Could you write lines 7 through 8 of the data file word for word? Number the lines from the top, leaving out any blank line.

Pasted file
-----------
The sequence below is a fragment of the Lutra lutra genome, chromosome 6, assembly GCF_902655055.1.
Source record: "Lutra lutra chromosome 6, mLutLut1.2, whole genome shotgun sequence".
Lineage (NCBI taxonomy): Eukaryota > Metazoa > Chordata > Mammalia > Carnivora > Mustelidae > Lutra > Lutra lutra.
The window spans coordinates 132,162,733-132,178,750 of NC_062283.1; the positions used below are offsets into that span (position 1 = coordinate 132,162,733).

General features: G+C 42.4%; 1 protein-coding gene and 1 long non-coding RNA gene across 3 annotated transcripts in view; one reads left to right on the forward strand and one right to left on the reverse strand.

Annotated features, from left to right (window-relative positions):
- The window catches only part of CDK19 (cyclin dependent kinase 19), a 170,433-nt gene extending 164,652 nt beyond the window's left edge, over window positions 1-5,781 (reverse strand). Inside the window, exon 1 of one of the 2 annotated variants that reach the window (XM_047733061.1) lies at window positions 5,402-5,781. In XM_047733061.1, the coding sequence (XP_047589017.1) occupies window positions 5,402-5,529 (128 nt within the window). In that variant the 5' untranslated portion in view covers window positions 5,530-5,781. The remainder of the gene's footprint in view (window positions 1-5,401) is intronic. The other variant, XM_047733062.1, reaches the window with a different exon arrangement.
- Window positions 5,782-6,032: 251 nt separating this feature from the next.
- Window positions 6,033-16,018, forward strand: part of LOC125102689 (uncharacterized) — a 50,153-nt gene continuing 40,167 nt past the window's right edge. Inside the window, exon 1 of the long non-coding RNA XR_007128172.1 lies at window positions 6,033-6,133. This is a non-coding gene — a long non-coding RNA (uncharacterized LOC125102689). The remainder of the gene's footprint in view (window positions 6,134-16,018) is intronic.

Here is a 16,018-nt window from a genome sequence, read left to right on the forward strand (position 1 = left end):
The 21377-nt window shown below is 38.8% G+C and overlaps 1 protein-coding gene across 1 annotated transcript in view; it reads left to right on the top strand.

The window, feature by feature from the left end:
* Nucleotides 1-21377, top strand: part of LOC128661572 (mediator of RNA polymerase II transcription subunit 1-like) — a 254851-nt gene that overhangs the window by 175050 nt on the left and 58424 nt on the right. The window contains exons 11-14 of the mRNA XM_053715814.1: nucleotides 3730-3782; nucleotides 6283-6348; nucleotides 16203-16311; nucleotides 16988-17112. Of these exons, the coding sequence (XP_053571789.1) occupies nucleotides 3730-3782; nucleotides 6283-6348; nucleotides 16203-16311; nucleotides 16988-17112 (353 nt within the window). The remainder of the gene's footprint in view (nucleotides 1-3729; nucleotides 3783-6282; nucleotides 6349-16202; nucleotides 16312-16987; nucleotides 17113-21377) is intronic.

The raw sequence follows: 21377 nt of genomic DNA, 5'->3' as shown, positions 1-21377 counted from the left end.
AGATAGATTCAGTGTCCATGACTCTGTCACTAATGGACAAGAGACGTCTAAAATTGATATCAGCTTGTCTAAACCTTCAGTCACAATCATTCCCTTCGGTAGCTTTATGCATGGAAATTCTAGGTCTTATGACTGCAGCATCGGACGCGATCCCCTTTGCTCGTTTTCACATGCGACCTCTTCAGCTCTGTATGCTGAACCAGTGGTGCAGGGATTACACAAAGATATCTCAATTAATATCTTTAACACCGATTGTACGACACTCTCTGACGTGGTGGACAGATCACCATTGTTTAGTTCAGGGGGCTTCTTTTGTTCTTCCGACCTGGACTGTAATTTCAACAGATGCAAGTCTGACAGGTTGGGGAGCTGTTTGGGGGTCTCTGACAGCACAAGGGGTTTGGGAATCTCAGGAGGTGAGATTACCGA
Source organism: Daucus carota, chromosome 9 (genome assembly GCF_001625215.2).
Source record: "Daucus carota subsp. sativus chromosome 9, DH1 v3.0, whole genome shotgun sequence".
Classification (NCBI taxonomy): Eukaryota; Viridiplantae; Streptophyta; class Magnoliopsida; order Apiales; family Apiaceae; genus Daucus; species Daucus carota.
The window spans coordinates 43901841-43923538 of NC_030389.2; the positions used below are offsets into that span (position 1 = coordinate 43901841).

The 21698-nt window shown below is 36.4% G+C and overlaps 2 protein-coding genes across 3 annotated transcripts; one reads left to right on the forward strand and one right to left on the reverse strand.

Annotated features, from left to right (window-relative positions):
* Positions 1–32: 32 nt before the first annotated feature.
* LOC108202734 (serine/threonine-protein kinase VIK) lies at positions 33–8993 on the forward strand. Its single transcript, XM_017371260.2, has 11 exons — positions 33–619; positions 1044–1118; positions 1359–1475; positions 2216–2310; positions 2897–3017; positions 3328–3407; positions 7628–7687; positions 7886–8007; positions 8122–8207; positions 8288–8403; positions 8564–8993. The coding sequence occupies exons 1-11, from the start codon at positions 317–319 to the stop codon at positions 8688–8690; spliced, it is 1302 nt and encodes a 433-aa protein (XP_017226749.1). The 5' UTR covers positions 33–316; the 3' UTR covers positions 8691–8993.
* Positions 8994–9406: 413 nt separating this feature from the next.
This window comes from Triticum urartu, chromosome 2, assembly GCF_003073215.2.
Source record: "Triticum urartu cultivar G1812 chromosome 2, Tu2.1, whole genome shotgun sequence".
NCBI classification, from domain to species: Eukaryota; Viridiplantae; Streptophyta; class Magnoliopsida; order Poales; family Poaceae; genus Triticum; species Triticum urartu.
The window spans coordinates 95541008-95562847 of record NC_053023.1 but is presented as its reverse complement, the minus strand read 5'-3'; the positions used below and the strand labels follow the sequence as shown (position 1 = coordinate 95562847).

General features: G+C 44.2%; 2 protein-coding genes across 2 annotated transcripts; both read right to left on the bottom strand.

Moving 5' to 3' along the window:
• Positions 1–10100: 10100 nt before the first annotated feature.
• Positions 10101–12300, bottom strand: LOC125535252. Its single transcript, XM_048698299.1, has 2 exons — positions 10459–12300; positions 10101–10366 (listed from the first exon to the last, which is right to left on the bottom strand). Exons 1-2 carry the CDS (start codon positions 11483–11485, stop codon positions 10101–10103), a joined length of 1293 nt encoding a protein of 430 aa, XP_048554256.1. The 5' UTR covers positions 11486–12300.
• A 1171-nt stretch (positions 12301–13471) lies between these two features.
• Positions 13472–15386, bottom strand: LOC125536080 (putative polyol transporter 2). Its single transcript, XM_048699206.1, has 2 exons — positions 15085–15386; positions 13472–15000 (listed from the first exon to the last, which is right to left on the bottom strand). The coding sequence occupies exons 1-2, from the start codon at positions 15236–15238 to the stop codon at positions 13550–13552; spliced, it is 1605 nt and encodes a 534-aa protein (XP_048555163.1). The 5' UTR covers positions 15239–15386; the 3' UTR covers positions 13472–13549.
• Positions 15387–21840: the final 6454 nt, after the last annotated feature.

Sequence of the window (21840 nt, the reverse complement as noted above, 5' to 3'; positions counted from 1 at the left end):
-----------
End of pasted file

- The window catches only part of CDK19 (cyclin dependent kinase 19), a 170,433-nt gene extending 164,652 nt beyond the window's left edge, over window positions 1-5,781 (reverse strand). Inside the window, exon 1 of one of the 2 annotated variants that reach the window (XM_047733061.1) lies at window positions 5,402-5,781. In XM_047733061.1, the coding sequence (XP_047589017.1) occupies window positions 5,402-5,529 (128 nt within the window). In that variant the 5' untranslated portion in view covers window positions 5,530-5,781. The remainder of the gene's footprint in view (window positions 1-5,401) is intronic. The other variant, XM_047733062.1, reaches the window with a different exon arrangement.
- Window positions 5,782-6,032: 251 nt separating this feature from the next.